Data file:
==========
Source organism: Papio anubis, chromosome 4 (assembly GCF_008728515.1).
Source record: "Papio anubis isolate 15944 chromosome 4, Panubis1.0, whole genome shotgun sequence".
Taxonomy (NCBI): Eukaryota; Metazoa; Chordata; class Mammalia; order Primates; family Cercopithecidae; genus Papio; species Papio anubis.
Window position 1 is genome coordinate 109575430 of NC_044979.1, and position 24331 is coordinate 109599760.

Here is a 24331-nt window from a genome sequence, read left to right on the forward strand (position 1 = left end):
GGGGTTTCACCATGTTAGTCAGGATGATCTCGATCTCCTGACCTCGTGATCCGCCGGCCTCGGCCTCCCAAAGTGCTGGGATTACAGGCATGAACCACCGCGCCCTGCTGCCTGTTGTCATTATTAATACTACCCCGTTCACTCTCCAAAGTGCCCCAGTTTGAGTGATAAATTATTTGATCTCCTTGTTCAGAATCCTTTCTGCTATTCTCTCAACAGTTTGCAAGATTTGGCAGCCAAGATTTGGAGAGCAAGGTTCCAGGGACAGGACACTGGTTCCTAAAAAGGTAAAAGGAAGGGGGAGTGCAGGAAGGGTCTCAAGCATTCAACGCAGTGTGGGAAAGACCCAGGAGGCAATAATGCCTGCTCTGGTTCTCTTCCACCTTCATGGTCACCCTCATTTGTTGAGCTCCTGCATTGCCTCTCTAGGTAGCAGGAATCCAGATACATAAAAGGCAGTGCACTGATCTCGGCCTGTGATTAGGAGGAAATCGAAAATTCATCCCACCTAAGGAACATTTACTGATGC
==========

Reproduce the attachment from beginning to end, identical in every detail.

Source organism: Papio anubis, chromosome 4 (assembly GCF_008728515.1).
Source record: "Papio anubis isolate 15944 chromosome 4, Panubis1.0, whole genome shotgun sequence".
Taxonomy (NCBI): Eukaryota; Metazoa; Chordata; class Mammalia; order Primates; family Cercopithecidae; genus Papio; species Papio anubis.
Window position 1 is genome coordinate 109575430 of NC_044979.1, and position 24331 is coordinate 109599760.

Here is a 24331-nt window from a genome sequence, read left to right on the forward strand (position 1 = left end):
GGGGTTTCACCATGTTAGTCAGGATGATCTCGATCTCCTGACCTCGTGATCCGCCGGCCTCGGCCTCCCAAAGTGCTGGGATTACAGGCATGAACCACCGCGCCCTGCTGCCTGTTGTCATTATTAATACTACCCCGTTCACTCTCCAAAGTGCCCCAGTTTGAGTGATAAATTATTTGATCTCCTTGTTCAGAATCCTTTCTGCTATTCTCTCAACAGTTTGCAAGATTTGGCAGCCAAGATTTGGAGAGCAAGGTTCCAGGGACAGGACACTGGTTCCTAAAAAGGTAAAAGGAAGGGGGAGTGCAGGAAGGGTCTCAAGCATTCAACGCAGTGTGGGAAAGACCCAGGAGGCAATAATGCCTGCTCTGGTTCTCTTCCACCTTCATGGTCACCCTCATTTGTTGAGCTCCTGCATTGCCTCTCTAGGTAGCAGGAATCCAGATACATAAAAGGCAGTGCACTGATCTCGGCCTGTGATTAGGAGGAAATCGAAAATTCATCCCACCTAAGGAACATTTACTGATGC